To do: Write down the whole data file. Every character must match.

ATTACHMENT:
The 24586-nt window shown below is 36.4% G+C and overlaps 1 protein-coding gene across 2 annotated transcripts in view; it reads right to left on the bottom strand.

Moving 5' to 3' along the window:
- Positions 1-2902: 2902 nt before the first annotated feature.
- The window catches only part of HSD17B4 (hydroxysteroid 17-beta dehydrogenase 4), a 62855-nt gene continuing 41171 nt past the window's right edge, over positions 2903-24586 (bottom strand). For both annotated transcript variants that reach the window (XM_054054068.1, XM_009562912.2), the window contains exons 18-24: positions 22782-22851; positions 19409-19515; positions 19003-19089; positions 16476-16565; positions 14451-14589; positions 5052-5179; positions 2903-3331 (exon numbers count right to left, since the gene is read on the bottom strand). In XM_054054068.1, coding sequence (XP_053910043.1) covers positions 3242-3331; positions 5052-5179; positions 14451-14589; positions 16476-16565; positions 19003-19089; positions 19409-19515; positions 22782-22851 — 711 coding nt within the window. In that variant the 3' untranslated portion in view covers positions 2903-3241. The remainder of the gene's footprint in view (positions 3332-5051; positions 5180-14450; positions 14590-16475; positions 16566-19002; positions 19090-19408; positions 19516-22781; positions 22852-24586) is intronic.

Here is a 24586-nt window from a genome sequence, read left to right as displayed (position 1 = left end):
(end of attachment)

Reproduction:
The 24586-nt window shown below is 36.4% G+C and overlaps 1 protein-coding gene across 2 annotated transcripts in view; it reads right to left on the bottom strand.

Moving 5' to 3' along the window:
- Positions 1-2902: 2902 nt before the first annotated feature.
- The window catches only part of HSD17B4 (hydroxysteroid 17-beta dehydrogenase 4), a 62855-nt gene continuing 41171 nt past the window's right edge, over positions 2903-24586 (bottom strand). For both annotated transcript variants that reach the window (XM_054054068.1, XM_009562912.2), the window contains exons 18-24: positions 22782-22851; positions 19409-19515; positions 19003-19089; positions 16476-16565; positions 14451-14589; positions 5052-5179; positions 2903-3331 (exon numbers count right to left, since the gene is read on the bottom strand). In XM_054054068.1, coding sequence (XP_053910043.1) covers positions 3242-3331; positions 5052-5179; positions 14451-14589; positions 16476-16565; positions 19003-19089; positions 19409-19515; positions 22782-22851 — 711 coding nt within the window. In that variant the 3' untranslated portion in view covers positions 2903-3241. The remainder of the gene's footprint in view (positions 3332-5051; positions 5180-14450; positions 14590-16475; positions 16566-19002; positions 19090-19408; positions 19516-22781; positions 22852-24586) is intronic.

Here is a 24586-nt window from a genome sequence, read left to right as displayed (position 1 = left end):